The Penguin is a boy. He’s been named for over two years now, since he’s getting the name Hudson would have gotten if she’d been a boy: Jackson Edward, named for his two grandfathers (just as Hudson was named after her two grandmothers).
As soon as the ultrasound tech pointed out the relevant parts, I laughed and said, “That’s what everyone’s hunch has been.” I was trying hard not to let on to anyone, the tech, Ed (who knew anyway, since he reached for my hand immediately), maybe even myself, the letdown I felt in that instant. I took some deep breaths as I lay on the table and let one little tear fall out of the corner of my eye.
I was not the least bit surprised it’s a boy—I’ve been telling myself it was since the beginning of the pregnancy, with the symptoms feeling so different than with Hudson. And I’d been telling myself it was a boy because I’d been trying to prepare myself emotionally for what I knew would be at least some disappointment.
But as I sat there and muddled through the disappointment, I tried to figure out what was really behind it. Was I really sad just because I was having a boy instead of a girl or was there something else involved, too? Within a few minutes, as the news sank in, I was already feeling better, excited even, about having a boy. Because I realized, with a renewed sadness right on top of the excitement (story of my life, remember?), that I was grieving not just the lost opportunity for another girl this pregnancy (although I am grieving that—I so miss mothering a daughter and still want to have another one in the future), but the fantasy of somehow being able to re-experience something of Hudson in this new baby. Maybe what I really wanted was to keep some remnants of Hudson’s presence in our lives as part of this baby’s existence—to reuse Hudson’s clothes and keep around some of her more “girly” gear, rather than have to pack it all away for another few years, or possibly forever, as if she had just disappeared, or worse, never existed. But I know that we will experience something of Hudson in this little boy, no matter what clothes he is wearing or what things he plays with—she will be part of him, just like she is part of us, just like she would have been part of a little girl, too. From that perspective, it was much easier to start thinking about how much fun we’ll have with a little boy, and how much he’ll learn from his big sister, even though she isn’t here with him physically.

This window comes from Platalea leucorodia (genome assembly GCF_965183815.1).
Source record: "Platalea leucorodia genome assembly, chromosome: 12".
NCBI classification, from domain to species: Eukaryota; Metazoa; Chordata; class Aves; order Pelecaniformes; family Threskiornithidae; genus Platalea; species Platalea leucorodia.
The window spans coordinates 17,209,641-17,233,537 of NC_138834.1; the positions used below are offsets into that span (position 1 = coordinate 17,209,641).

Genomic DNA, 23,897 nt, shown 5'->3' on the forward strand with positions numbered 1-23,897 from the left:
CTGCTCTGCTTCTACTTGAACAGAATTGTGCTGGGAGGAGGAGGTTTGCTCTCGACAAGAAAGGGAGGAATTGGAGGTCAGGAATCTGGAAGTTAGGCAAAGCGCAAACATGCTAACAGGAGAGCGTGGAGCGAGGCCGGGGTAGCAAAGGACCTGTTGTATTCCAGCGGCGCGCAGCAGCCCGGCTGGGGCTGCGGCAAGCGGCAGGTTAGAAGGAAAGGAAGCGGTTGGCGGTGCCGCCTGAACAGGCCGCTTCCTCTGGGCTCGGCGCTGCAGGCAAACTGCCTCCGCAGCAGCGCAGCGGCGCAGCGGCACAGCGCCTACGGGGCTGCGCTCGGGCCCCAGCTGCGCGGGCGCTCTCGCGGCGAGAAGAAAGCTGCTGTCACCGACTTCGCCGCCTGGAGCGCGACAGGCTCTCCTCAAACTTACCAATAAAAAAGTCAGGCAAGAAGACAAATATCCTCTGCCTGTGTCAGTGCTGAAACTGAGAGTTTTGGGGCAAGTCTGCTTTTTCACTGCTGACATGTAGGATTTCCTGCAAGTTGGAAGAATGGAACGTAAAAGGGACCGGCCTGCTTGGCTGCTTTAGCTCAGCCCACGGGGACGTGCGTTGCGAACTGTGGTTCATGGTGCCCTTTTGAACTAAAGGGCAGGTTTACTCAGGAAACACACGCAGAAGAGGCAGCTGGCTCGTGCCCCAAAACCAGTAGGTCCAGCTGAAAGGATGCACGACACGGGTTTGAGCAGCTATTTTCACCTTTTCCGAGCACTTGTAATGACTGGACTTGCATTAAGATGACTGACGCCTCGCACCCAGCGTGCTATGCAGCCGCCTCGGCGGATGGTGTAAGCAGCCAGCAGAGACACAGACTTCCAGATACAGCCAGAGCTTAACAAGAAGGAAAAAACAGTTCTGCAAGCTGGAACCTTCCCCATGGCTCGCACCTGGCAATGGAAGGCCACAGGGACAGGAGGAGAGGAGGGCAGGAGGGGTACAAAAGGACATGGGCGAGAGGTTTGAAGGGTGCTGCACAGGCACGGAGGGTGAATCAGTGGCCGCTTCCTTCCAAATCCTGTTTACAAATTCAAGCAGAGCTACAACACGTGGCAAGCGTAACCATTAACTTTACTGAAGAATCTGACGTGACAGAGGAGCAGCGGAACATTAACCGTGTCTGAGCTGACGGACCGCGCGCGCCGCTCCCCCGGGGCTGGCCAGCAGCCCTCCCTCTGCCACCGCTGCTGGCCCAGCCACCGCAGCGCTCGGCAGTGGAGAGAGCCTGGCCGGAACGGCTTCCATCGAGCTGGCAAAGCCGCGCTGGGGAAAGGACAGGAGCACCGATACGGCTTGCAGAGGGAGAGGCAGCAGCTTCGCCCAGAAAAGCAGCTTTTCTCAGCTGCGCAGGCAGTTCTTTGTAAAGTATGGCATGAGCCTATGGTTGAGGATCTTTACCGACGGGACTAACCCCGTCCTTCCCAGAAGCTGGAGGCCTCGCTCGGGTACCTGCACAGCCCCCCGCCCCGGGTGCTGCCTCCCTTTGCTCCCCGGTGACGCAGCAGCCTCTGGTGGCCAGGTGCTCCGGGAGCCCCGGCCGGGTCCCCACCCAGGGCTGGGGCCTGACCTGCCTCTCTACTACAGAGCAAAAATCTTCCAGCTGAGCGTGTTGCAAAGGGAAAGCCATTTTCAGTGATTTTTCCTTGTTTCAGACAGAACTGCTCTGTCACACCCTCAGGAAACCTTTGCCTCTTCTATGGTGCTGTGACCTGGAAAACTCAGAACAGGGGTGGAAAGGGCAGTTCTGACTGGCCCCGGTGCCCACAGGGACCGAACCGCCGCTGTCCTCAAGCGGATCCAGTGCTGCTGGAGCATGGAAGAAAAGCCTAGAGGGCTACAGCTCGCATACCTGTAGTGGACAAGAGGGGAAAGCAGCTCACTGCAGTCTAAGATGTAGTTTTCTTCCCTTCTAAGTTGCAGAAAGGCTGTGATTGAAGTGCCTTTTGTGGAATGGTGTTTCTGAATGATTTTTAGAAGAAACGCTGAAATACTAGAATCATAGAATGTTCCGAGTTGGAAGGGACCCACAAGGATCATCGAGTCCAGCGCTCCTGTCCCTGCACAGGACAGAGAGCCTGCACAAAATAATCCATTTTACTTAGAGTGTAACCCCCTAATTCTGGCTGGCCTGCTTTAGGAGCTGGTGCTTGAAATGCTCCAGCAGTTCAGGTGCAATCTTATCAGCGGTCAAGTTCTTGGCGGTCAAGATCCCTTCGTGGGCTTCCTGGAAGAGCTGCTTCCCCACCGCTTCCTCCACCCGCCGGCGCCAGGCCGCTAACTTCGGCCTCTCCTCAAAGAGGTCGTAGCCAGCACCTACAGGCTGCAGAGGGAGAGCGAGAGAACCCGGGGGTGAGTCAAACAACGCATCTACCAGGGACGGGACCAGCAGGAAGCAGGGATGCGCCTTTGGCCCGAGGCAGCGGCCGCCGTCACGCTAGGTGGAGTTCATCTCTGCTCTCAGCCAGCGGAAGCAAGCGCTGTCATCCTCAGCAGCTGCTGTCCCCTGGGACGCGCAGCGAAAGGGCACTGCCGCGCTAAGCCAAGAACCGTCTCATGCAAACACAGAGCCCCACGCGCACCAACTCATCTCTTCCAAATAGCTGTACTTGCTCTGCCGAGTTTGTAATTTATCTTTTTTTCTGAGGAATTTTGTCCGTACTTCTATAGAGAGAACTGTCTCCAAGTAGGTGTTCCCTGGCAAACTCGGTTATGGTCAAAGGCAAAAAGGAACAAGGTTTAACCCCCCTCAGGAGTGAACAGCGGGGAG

And then I thought some more and realized that what I was grieving most (and still am, and will forever) is what should have been. A girl and a boy. Maybe a third down the road, but one of each to enjoy for now. A bossy but loving big sister and a willful but adoring little brother. So many of our friends have, or will soon have, an older daughter and a younger son. And we’ll have that, too, but we’ll have to live forever with the hole where the big sister should be. Just as I flinch every time I see a little girl around Hudson’s age right now, so too will I flinch every time I see a girl and her little brother, doing all those things that Hudson should be doing with her own. Thinking about that is when I really started to fight back the tears.
And the more I thought about it later today, the more I realized that on top of all that, finding out the Penguin’s sex just took this pregnancy one step closer to a real baby, thereby forcing me one step closer to accepting this new reality. We are having a second child without our first being here with us. We are having a little brother for Hudson, but we don’t have his big sister. We’ll go through the infant stages all over again but we won’t have a toddler keeping us busy on the other end. We’ll have one car seat again instead of two, a single stroller instead of a double. How can that be? Where is our little girl? Where did our life as we knew it disappear to? I still don’t understand it, no matter how hard I try.
So at the end of the day, I am still sad, so sad, for all that we have lost. But I am content, and even excited, for what we are going to gain. I think that’s always as good as I can hope for.
Little Hudson. Little Jackson. Neither of you are here with us now, but both of you are so very, very loved.